How do you get something massive done—like building a business or writing a book or learning how to dance—when you're not sure if you can make it happen? A.J. Jacobs has the hack: self-delusion.
As he argues on LinkedIn, launching a book is a lot like launching a startup—beyond the precious prose there's the sussing of target demographics, editorial budgets, and marketing strategies, all things as intimidating as the ancient commandments and fad diets he'd be structuring his life around.
Faced with that aggregate daunting difficulty, he found a work-around: deception.
I tricked my brain. I’d force myself to act in an optimistic way. I’d compel myself to email medical experts and request interviews. I’d coerce myself to call my publisher with elaborate plans for the book launch (A health contest for readers? A Dr. Oz appearance? A party with kale martinis?).
And after a couple of hours, it worked.
Pessimism gave way to optimism. It became a practice: As he wrestled with the "nefarious blinking cursor" of writer's block, he'd just start writing about whatever ridiculous nonsense came to mind—typing an ode to the pigeon outside his window or the decaf in his cup.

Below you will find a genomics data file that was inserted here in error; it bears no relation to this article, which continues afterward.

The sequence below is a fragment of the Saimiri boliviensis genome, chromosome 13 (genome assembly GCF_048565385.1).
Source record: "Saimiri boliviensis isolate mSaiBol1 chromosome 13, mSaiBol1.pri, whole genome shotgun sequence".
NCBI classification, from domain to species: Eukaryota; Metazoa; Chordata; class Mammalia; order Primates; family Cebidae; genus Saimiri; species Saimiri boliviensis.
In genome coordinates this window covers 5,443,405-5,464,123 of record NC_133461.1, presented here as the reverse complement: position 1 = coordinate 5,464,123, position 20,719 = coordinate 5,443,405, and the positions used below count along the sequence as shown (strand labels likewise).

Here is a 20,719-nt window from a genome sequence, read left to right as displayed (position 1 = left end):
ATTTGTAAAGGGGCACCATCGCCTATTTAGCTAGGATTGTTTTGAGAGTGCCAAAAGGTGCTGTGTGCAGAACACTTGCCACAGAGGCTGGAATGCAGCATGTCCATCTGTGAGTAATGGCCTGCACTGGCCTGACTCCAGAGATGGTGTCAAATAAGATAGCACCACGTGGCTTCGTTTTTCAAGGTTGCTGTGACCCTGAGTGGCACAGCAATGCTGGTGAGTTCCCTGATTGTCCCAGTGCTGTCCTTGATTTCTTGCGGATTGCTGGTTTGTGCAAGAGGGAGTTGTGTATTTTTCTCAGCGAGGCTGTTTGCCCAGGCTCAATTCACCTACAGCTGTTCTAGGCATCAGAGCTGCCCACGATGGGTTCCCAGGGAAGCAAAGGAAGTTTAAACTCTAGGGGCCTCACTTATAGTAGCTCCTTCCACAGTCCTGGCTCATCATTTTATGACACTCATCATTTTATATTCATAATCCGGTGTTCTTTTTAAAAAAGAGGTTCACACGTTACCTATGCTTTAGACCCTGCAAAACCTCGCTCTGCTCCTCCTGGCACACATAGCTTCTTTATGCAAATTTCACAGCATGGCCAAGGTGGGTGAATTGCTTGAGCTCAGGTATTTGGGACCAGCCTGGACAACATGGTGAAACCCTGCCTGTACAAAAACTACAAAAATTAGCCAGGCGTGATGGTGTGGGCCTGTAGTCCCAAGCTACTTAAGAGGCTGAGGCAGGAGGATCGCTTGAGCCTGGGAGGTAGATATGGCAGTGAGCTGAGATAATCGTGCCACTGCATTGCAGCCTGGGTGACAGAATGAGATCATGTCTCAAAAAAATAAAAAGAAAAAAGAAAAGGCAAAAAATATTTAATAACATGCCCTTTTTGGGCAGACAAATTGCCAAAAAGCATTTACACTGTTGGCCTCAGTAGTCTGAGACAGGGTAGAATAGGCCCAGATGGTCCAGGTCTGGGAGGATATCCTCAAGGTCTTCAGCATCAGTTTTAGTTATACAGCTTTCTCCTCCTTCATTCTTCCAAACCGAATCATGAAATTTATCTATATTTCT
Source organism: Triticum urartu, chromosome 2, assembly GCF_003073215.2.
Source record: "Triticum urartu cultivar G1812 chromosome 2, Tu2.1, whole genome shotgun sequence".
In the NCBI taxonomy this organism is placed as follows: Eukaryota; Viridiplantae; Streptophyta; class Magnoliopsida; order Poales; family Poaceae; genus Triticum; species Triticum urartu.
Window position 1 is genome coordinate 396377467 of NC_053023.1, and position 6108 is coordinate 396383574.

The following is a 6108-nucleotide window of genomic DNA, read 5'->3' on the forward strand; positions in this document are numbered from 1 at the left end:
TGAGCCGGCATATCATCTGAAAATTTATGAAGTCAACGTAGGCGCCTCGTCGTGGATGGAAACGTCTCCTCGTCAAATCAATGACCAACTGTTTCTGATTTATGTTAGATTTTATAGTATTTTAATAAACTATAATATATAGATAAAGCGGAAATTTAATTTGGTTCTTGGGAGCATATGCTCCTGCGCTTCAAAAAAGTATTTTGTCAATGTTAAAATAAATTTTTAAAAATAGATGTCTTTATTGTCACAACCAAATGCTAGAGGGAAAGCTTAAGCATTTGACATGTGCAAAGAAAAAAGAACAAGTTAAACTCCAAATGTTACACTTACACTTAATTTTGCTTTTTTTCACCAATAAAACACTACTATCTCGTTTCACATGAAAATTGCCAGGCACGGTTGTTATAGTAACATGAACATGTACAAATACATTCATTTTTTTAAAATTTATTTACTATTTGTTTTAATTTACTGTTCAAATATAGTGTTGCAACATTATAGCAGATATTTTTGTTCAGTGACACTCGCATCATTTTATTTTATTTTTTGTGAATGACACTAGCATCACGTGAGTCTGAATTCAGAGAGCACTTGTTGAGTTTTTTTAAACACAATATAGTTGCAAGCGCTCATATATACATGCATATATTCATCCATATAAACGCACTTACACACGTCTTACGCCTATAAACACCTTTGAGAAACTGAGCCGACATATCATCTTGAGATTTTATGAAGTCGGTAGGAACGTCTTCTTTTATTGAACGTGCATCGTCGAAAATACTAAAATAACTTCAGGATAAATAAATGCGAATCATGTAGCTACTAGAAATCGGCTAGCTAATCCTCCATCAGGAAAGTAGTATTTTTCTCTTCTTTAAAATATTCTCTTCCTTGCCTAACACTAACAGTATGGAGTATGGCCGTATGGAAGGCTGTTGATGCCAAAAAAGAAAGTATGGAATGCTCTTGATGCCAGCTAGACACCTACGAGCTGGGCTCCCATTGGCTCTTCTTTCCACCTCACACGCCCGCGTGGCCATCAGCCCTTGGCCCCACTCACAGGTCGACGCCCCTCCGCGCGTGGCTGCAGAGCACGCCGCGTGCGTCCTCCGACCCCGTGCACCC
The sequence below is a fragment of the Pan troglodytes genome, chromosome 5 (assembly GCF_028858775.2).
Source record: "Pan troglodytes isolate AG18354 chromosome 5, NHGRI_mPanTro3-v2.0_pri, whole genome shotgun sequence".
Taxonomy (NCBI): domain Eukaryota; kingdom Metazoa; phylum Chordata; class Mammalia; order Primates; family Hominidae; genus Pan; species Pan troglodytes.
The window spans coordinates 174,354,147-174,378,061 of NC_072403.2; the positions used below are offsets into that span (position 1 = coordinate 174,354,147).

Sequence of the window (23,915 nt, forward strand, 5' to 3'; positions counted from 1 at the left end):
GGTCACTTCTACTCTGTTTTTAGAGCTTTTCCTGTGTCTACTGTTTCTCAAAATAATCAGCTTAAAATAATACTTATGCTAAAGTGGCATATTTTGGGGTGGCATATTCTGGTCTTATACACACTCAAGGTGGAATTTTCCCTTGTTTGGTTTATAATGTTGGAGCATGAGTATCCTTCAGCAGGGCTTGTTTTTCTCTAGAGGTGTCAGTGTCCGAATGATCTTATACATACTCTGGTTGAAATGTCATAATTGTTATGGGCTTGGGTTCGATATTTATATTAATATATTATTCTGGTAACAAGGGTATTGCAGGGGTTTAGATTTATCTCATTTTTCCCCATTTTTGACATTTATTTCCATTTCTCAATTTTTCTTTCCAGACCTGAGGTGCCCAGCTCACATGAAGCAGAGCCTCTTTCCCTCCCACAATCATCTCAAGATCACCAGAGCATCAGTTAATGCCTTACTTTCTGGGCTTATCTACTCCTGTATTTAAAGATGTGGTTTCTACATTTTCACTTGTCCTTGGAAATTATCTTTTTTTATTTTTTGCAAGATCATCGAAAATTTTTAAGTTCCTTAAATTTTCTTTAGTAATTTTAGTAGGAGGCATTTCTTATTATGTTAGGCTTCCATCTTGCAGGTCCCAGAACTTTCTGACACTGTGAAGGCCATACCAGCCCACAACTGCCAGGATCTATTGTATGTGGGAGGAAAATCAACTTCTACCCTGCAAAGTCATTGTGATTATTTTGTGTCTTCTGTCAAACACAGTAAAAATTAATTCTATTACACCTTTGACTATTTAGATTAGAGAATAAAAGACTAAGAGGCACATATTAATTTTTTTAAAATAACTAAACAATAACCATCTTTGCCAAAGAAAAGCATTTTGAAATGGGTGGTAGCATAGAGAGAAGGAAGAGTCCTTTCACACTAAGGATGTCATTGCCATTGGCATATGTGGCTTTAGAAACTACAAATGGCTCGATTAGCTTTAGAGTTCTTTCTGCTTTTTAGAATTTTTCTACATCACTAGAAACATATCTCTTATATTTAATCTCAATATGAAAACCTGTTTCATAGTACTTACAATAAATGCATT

Then, momentum going, he'd be able to actually write something of worth—and edit out that fluff at the top.
So, in other words, the delusion of can-do conquers the "realism" of can't-do. So how do we integrate that into our lives?
As Pixar will tell you, once you get the idea out of your head and onto the paper, you can start fiddling with it. So get it out as soon as possible. (Bonus: In On Writing, Stephen King says to write as fast as possible, which we can guess is for the same reason.)
If you identify as an introvert and thus tell yourself that you can't do public speaking, meet the microphone again and again until it's just another thing. If you can't stand negotiating, find tiny opportunities to negotiate, even over your phone bill. If you can't handle feeling awkward, wade into improv comedy.
If you're feeling timid, take a powerful, open posture. If you're feeling glum—which short-circuits associative thinking—place a smile upon your face. This works because, as Stanford health psychologist Kelly McGonigal notes on Psychology Today, the avenue between your body and your spirit is a two-way street:
The idea is simple: your brain is constantly monitoring what's happening in your body. It analyzes things like muscle tension, posture, heart rate, breathing, and, yes, facial expressions, to judge how you are feeling.
Put yourself in a happier position, and you can boost your mood.
Hat tip: LinkedIn
[Image: Flickr user Mike Baird]